>Or is there a configuration with the change gears where I can cut an
>imperial thread on a metric lathe.
>


The suggestion of using studding would be good, except for the fact that you
would need either BSW spanners or to turn it down and put a metric thread on
the end. I would suggest getting hold of a 3/*" and 1/2" BSW die. Turning the
drawbars to the right diameter is not a problem (12.7mm etc :-). Then, having
put the BSW thread at one end, thread the other end to suit your existing nut,
or similar other metric one, eg. M10 or M12 as appropriate.

Alternatively, whereabouts are you?

HTH
Mark Rand
RTFM
Old Jan 09, 2008, 11:24 AM
Archie
Guest
n/a Posts
Re: Drawbar thread

>
> The suggestion of using studding would be good, except for the fact that
> you
> would need either BSW spanners or to turn it down and put a metric thread
> on
> the end.


Wots wrong with a shifter? -or am I showing my ignorance :-)

Archie


Old Jan 09, 2008, 01:17 PM
Mark Rand
Guest
n/a Posts
Re: Drawbar thread

On Wed, 9 Jan 2008 17:24:27 -0000, "Archie" <archie@nospam.com> wrote:

>>
>> The suggestion of using studding would be good, except for the fact that
>> you
>> would need either BSW spanners or to turn it down and put a metric thread
>> on
>> the end.

>
>Wots wrong with a shifter? -or am I showing my ignorance :-)
>
>Archie
>



Only major issue is that it's a pain to have to adjust one at head height,
against a mill head with little knuckle room, every time you use it.


Mark Rand
RTFM
Old Jan 09, 2008, 06:27 PM
Richard Bradshaw
Guest
n/a Posts
Re: Drawbar thread

Thanks for all the replies. The drawbar I have is literally a long bolt. M12
thread on one end and shaped for a 17mm spanner on the other so there is no
problem with trying to match to a metric nut. I was a little nervous of
using such a large die to create the thread but if you think it would work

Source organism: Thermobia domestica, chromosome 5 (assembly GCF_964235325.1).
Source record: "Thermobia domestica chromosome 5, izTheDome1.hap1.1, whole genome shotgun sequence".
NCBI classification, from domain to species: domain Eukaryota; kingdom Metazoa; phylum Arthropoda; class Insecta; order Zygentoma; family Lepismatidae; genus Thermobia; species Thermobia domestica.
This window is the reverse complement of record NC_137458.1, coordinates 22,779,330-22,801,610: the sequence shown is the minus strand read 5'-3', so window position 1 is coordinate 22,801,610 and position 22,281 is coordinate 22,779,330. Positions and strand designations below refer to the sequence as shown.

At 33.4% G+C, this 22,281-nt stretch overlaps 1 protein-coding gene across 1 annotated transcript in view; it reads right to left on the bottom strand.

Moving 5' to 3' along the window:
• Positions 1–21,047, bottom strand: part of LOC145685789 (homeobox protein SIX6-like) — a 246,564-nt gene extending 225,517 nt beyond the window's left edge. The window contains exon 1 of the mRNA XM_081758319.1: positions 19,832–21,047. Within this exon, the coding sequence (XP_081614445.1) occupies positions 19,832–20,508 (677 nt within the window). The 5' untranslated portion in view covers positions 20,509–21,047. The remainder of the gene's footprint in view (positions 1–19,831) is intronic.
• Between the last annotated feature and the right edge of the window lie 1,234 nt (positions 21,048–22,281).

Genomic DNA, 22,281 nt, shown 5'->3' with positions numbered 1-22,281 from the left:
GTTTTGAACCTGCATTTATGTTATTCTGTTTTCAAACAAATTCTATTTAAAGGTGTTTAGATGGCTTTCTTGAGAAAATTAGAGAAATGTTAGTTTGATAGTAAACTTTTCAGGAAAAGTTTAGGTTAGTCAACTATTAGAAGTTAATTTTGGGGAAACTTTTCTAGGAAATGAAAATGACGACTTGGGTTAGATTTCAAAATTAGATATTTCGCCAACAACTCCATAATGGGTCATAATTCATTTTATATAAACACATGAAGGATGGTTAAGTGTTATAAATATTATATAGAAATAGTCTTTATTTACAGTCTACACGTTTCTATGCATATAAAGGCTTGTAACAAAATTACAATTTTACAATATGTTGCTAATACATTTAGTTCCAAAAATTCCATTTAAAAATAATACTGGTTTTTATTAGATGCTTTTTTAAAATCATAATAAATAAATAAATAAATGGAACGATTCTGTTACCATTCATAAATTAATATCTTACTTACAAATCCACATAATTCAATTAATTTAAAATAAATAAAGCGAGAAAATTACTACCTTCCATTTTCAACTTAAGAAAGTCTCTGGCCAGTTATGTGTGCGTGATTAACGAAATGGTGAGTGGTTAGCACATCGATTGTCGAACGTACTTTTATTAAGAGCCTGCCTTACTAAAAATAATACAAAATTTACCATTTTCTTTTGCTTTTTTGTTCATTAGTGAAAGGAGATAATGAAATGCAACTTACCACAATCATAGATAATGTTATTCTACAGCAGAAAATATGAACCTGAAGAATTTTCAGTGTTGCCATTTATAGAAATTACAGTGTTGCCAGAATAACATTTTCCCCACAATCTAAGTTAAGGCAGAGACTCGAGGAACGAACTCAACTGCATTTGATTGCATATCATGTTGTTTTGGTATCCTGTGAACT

that would be the most elegant solution. Otherwise I might be able to make
some stud work. Mark I live in Stansted Essex by the way.


Old Jan 12, 2008, 05:21 PM
David Littlewood
Guest
n/a Posts
Re: Drawbar thread

In article <uDdhj.59595$wD5.2590@newsfe3-gui.ntli.net>, Richard Bradshaw
<richardt.bradshaw@tesco.net> writes
>Thanks for all the replies. The drawbar I have is literally a long bolt. M12
>thread on one end and shaped for a 17mm spanner on the other so there is no
>problem with trying to match to a metric nut. I was a little nervous of
>using such a large die to create the thread but if you think it would work
>that would be the most elegant solution. Otherwise I might be able to make
>some stud work. Mark I live in Stansted Essex by the way.
>
>

Think the other helpful replies you got should have sorted you out.

However, FWIW, I had to make a 3/8" BSW drawbar to use UK made (Imperial
drawbar) 2MT stuff on my Emco FB2. For convenience, I wanted it to use
the same allen key as the Emco M10 drawbar (just a long M10 bolt). So I
turned down a short-ish M10 allen screw to fit in a suitable hole
drilled in the top end of a mild steel rod with a 3/8" BSW thread at the
bottom end. Loctited the two together, wasn't sure it would be strong
enough but it has functioned perfectly (with some pretty stiff releases
due to over-enthusiastic tightening!) for almost 20 years. Always nice
not to have to grovel around choosing looking for the right allen key!

David
--
David Littlewood
Old Jan 12, 2008, 05:47 PM
Steve
Guest
n/a Posts
Re: Drawbar thread


"David Littlewood" <david@nospam.demon.co.uk> wrote in message
news:WHPipHEEuUiHFw0O@dlittlewood.co.uk...
> In article <uDdhj.59595$wD5.2590@newsfe3-gui.ntli.net>, Richard Bradshaw
> <richardt.bradshaw@tesco.net> writes
>>Thanks for all the replies. The drawbar I have is literally a long bolt.
>>M12
>>thread on one end and shaped for a 17mm spanner on the other so there is
>>no
>>problem with trying to match to a metric nut. I was a little nervous of
>>using such a large die to create the thread but if you think it would work
>>that would be the most elegant solution. Otherwise I might be able to make
>>some stud work. Mark I live in Stansted Essex by the way.
>>
>>

> Think the other helpful replies you got should have sorted you out.
>
> However, FWIW, I had to make a 3/8" BSW drawbar to use UK made (Imperial
> drawbar) 2MT stuff on my Emco FB2. For convenience, I wanted it to use the
> same allen key as the Emco M10 drawbar (just a long M10 bolt). So I turned
> down a short-ish M10 allen screw to fit in a suitable hole drilled in the
> top end of a mild steel rod with a 3/8" BSW thread at the bottom end.
> Loctited the two together, wasn't sure it would be strong enough but it
> has functioned perfectly (with some pretty stiff releases due to
> over-enthusiastic tightening!) for almost 20 years. Always nice not to
> have to grovel around choosing looking for the right allen key!
>
> David
> --
> David Littlewood


My mill has a 3/8 BSW drawbar - for 12mm I just cut a length of studding
popped on two nuts and locked them together. Used for the last two years
with no probs.

Steve